Some research suggests using gum as nicotine replacement therapy can raise blood pressure. However, for some people, the benefits of replacing smoking with nicotine gum may outweigh the risks.
Chewing nicotine gum is one of many risk factors for hypertension. The nicotine replacement brand Nicorette and generic alternatives also highlight the possibility of risks in people with untreated high blood pressure.
However, quitting smoking and phasing out nicotine gum are modifiable risk factors that can help a person manage chronic high blood pressure.
This article examines how much blood pressure readings go up from nicotine gum, the long-term risks, and groups of people who should not chew nicotine gum.
It is well-established that the nicotine in cigarettes increases blood pressure.
Smokeless forms of nicotine, such as gum, also appear to put added strain on blood vessels. This can cause high blood pressure, also known as hypertension.
However, according to a 2023 systematic review and meta-analysis, nicotine alone may not be responsible for the link between cigarette smoke and increased cardiovascular risk. Other toxins in cigarettes and the mode of administration itself may also be influencing factors.
For this reason, researchers suggest that nicotine gum may increase blood pressure less than cigarettes.
Despite its inherent risks, some experts consider nicotine gum a safer option than smoking. People with hypertension and contributing risk factors may be able to use nicotine gum in the short term,
A person should consult a doctor and agree on a hypertension management plan while using nicotine gum products, especially for people who have difficulty managing high blood pressure.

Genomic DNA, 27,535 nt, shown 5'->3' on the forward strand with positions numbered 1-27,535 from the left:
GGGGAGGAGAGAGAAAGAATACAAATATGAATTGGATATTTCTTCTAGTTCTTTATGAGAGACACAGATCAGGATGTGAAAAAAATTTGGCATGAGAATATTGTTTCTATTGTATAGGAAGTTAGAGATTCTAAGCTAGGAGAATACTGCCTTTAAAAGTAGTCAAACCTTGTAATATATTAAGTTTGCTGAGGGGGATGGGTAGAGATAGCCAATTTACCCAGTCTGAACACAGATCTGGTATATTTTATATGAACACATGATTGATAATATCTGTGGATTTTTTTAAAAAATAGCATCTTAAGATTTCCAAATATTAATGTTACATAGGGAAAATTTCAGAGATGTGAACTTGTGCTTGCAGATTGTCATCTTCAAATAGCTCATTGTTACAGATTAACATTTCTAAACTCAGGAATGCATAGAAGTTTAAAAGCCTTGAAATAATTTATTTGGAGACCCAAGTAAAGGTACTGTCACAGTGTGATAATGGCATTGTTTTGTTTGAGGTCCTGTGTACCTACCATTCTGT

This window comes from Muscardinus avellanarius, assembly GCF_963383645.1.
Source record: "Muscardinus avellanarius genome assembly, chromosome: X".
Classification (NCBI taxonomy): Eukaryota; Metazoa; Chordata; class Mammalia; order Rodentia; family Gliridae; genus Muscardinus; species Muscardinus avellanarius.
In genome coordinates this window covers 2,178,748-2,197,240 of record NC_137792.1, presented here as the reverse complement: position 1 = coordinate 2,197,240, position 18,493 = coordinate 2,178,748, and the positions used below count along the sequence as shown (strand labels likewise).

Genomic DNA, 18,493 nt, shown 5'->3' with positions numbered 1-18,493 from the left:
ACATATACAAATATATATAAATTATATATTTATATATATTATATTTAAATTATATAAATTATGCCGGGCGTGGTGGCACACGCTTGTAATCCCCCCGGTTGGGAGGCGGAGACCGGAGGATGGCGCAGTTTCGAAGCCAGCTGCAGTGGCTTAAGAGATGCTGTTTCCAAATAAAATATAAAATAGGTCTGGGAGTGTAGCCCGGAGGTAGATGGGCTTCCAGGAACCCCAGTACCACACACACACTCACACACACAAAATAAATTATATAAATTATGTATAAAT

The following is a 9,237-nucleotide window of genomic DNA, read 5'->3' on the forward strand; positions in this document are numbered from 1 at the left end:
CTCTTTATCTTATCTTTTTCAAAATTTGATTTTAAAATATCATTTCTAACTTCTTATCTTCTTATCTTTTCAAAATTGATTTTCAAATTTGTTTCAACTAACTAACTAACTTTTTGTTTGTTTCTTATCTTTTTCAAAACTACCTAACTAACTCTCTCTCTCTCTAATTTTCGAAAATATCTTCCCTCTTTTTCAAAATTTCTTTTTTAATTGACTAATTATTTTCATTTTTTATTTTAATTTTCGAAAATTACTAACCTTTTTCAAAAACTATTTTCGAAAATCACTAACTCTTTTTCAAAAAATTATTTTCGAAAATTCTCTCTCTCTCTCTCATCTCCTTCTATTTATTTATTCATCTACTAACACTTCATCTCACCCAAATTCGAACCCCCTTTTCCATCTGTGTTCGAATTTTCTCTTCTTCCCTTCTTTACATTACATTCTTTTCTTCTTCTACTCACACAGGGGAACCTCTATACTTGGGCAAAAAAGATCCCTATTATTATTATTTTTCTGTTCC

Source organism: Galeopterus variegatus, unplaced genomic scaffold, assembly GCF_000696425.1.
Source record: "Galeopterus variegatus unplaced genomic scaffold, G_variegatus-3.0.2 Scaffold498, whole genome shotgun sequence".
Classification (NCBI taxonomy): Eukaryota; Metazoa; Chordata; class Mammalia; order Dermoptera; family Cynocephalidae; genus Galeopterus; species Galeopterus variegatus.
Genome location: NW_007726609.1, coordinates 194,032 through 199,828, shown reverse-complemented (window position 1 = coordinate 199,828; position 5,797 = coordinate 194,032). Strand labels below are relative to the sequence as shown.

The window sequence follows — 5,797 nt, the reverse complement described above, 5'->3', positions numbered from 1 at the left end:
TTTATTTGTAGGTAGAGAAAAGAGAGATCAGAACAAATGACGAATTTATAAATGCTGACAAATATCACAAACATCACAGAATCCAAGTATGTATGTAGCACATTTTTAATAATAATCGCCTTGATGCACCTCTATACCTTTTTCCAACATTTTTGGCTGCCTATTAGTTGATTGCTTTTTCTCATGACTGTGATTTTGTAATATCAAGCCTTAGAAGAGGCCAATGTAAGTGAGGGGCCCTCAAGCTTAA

While not everyone will experience side effects, some people report:
Nicotine replacement therapy is intended for temporary use only.
Studies continue to identify the benefits of nicotine gum over cigarettes, but when used long-term, the risks lean toward those of long-term cigarette smoking.
- lowering “good” (HDL) cholesterol
- an increased risk of metabolic disorders, such as type 2 diabetes
- insulin resistance
However, as previously noted, the benefits of replacing smoking with gum may outweigh the risks.
A 2020 cohort study reviewed survey reports from 10,338 former and new smokers over 15 years and found a positive correlation between long-term cigarette smoking and higher blood pressure. However, the researchers highlight some limitations to the study, such as:
- weight gain
- sugar, caffeine, and alcohol intake
- comorbidities, especially diabetes and heart disease
- inadequate diet and limited physical activity
- individual inflammatory responses
Many resources are available for those who wish to stop smoking and better manage their blood pressure.
Find more ways to help quit smoking.
Pregnant individuals may want to avoid nicotine gum. However, research has shown inconsistent findings on the risks of nicotine replacement therapy in pregnancy.
Despite this, a more recent
The researchers argue for the need to assess the benefits and risks during pregnancy on an individual basis.
The Centers for Disease Control and Prevention (CDC) also urges people with the following conditions and situations to consult a doctor
While nicotine gum does raise blood pressure, some experts find that the temporary benefits and potential for smoking cessation outweigh the risks and side effects.
People with hypertension and contributing risk factors may be able to use nicotine gum in the short-term, alongside counseling and behavioral therapy, to quit nicotine.
It is advisable for a person to work with a doctor on a hypertension management plan while using nicotine gum products. This is especially important for people with untreated high blood pressure or those who find their hypertension difficult to manage.